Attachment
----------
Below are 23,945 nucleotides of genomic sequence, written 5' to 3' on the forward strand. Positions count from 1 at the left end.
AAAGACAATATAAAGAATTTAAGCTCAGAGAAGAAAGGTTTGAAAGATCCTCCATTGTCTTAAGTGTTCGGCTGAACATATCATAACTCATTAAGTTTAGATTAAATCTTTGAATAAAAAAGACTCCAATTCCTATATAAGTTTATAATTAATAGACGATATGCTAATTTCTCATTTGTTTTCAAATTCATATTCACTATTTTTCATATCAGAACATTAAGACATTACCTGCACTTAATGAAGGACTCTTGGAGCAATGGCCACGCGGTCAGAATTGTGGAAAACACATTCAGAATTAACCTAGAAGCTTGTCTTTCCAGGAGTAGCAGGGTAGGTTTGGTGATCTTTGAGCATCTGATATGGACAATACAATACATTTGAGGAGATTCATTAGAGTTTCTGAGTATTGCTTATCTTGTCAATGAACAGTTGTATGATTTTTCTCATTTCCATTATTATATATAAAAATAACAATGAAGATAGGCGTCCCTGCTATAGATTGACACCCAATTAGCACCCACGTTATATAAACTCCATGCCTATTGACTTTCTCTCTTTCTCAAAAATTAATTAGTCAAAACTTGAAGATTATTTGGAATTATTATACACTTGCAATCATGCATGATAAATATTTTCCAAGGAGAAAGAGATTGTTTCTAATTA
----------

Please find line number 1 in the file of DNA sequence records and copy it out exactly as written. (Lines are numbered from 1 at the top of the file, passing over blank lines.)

Below are 23,945 nucleotides of genomic sequence, written 5' to 3' on the forward strand. Positions count from 1 at the left end.